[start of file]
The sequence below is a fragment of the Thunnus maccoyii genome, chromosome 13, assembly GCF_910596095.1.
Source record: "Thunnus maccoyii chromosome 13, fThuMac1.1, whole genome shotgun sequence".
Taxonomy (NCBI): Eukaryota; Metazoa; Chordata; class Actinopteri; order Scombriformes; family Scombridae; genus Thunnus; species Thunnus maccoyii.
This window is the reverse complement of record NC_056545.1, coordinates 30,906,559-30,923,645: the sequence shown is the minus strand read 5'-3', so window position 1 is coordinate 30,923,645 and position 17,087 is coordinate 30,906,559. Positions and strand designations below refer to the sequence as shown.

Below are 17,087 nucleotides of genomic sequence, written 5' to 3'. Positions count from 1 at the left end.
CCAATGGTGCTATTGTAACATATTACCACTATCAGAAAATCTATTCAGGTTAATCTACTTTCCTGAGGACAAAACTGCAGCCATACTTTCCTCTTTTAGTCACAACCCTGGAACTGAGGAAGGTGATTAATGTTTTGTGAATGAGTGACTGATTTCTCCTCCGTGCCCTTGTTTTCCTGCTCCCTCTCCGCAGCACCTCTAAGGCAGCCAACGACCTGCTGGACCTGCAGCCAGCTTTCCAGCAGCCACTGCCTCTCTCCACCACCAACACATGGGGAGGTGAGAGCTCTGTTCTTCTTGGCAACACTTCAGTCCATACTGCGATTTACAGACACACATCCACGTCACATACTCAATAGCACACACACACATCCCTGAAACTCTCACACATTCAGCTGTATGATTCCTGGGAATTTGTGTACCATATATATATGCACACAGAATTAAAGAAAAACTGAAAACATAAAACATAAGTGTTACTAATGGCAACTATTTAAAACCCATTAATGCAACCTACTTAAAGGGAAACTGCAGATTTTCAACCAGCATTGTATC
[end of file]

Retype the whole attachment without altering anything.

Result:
The sequence below is a fragment of the Thunnus maccoyii genome, chromosome 13, assembly GCF_910596095.1.
Source record: "Thunnus maccoyii chromosome 13, fThuMac1.1, whole genome shotgun sequence".
Taxonomy (NCBI): Eukaryota; Metazoa; Chordata; class Actinopteri; order Scombriformes; family Scombridae; genus Thunnus; species Thunnus maccoyii.
This window is the reverse complement of record NC_056545.1, coordinates 30,906,559-30,923,645: the sequence shown is the minus strand read 5'-3', so window position 1 is coordinate 30,923,645 and position 17,087 is coordinate 30,906,559. Positions and strand designations below refer to the sequence as shown.

Below are 17,087 nucleotides of genomic sequence, written 5' to 3'. Positions count from 1 at the left end.
CCAATGGTGCTATTGTAACATATTACCACTATCAGAAAATCTATTCAGGTTAATCTACTTTCCTGAGGACAAAACTGCAGCCATACTTTCCTCTTTTAGTCACAACCCTGGAACTGAGGAAGGTGATTAATGTTTTGTGAATGAGTGACTGATTTCTCCTCCGTGCCCTTGTTTTCCTGCTCCCTCTCCGCAGCACCTCTAAGGCAGCCAACGACCTGCTGGACCTGCAGCCAGCTTTCCAGCAGCCACTGCCTCTCTCCACCACCAACACATGGGGAGGTGAGAGCTCTGTTCTTCTTGGCAACACTTCAGTCCATACTGCGATTTACAGACACACATCCACGTCACATACTCAATAGCACACACACACATCCCTGAAACTCTCACACATTCAGCTGTATGATTCCTGGGAATTTGTGTACCATATATATATGCACACAGAATTAAAGAAAAACTGAAAACATAAAACATAAGTGTTACTAATGGCAACTATTTAAAACCCATTAATGCAACCTACTTAAAGGGAAACTGCAGATTTTCAACCAGCATTGTATC